The Tentative Randonneur
As is topical at this juncture, Politicians love to tell us that they represent the ‘new’ this and the ‘new’ that. Despite being overpaid, self-interested troughers at all other times, an election really makes them think that they can convince us that somehow things have changed. Like the archetypal drinking, gambling loser they spin us the old yarn – ‘Give me one more chance! It’ll all be different….I promise!”
Well, if you’ll forgive my politics-weary cynicism a propos an introductory paragraph, I would like to think that today marked the start of a new era in cycling for me. You see, I did two notable things today.
Firstly, I did 100km on a glorious morning ride from Mid Suffolk up to Mid Norfolk. 61 miles – mainly to get myself into the big mileage mentality for my 100 mile sportive in a fortnight’s time, but also because it says ‘Audax’ on my bike and I see it every time I look down and it makes me think that I should be using it for the purpose it was obviously designed for.
And secondly, and by far the most significantly, I learnt to slow down.
Yes, after 2000 miles in the last year with a road rider’s mentality of ‘go as fast as you can, all the time‘, I have finally realised that this is emphatically not an attitude which is compatible in any way with audaxing. So I have spent the morning with the average speed indicator on the computer displayed, as opposed to the usual mileage figure. And I’m really pleased to say that instead of the usual 17mph average, my figure today was exactly what I had been aiming for – 13.5mph.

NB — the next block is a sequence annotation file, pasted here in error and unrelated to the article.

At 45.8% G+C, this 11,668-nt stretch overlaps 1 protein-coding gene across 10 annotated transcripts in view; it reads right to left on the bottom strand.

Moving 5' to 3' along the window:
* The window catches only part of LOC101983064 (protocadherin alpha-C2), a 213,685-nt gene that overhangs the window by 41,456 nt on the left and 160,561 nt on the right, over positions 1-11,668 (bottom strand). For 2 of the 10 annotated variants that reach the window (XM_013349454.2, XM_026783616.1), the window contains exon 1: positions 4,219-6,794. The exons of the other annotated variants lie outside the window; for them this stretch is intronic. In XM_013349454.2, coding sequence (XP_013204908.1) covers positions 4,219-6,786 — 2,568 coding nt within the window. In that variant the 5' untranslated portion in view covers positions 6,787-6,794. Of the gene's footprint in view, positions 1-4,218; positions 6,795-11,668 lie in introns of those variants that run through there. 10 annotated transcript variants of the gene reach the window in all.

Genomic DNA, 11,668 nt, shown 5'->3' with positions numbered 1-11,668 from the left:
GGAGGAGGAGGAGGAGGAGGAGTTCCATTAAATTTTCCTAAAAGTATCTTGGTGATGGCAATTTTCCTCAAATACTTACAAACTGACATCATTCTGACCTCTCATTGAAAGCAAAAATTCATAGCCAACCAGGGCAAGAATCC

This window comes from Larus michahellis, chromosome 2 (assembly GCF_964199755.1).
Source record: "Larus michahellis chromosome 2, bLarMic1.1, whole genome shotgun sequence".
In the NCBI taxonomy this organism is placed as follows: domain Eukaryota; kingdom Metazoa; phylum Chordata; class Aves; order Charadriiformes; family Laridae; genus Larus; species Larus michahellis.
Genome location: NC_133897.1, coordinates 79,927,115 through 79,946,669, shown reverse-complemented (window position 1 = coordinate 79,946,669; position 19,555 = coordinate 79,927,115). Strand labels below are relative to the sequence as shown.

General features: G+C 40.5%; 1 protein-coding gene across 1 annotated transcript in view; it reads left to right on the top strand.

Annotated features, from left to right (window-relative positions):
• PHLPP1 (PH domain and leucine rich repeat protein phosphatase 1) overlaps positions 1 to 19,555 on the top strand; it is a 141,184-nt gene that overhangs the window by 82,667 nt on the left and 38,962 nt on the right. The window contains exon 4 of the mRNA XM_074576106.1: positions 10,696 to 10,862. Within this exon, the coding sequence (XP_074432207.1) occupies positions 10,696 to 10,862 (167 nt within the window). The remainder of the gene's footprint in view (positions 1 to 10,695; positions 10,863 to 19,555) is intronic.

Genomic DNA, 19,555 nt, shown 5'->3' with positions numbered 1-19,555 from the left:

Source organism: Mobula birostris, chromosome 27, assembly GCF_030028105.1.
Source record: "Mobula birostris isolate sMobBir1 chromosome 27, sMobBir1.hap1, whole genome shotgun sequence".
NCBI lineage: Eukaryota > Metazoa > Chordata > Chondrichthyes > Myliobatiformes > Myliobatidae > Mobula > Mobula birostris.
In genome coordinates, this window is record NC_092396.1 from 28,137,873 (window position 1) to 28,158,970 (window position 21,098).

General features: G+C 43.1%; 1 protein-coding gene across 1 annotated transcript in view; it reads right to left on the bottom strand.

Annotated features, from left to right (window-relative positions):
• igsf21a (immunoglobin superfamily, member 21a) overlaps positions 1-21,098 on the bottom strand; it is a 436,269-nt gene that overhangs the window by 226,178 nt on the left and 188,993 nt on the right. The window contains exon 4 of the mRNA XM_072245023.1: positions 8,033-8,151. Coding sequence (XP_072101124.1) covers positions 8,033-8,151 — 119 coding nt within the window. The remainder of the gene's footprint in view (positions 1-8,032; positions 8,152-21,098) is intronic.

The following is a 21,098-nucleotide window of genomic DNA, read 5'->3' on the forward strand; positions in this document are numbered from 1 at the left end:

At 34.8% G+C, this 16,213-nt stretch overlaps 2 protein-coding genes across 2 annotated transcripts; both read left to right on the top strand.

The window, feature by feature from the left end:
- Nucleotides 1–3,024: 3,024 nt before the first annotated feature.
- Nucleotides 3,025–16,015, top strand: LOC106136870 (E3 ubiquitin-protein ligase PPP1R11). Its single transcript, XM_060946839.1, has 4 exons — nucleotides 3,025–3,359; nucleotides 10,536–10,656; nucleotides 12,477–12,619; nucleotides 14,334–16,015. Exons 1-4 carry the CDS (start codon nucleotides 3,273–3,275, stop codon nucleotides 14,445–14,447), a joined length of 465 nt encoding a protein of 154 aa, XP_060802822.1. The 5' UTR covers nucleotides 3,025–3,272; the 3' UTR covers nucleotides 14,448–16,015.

You see, it’s occurred to me that actually, and especially when the weather is as balmy as it has been today, you can do the following things much better when you go slower:
1. You can see and enjoy your surroundings much more.
2. You can ride much farther.
3. You don’t get soaked in sweat as quickly and end up red-faced and shaky.
So you could call this the conclusion of my ‘road to Damascus’ conversion as far as bike riding goes. And it’s something I’m very happy about.
Today’s ride, all 61 miles of it, began on a familiar route through Thurston, Great Barton, and over the A143 onto quiet, open roads towards Thetford. These roads are reasonably flat, but often prone to the most unsettling breezes if you are unlucky with the headwind. Today, though, was tranquil and I powered on past the RAF base and through Sapiston, where I stopped briefly to take in the first stretch of water on the ride.
I turned north and skirted the southern fringes of Thetford, but took a left that I have never tried before and soon ended up at the A1066 Thetford to Diss road – a fast, smooth road which is very busy and always a little bit unsettling to ride on when traffic is about. I did a short and fast stint on this road and then turned off, before I had planned to, and ended up in unknown territory, beginning with a short downhill into Rushford.
Pausing to take in another lovely river crossing and a very picturesque village centre, I pedalled on and headed north, aiming for East Harling.
I rode for some five miles along quiet roads, always watching my average speed. I actually found it quite an effort to keep the speed down; the temptation to pace myself at 17mph was always at the back of my mind, but for the most part I resisted.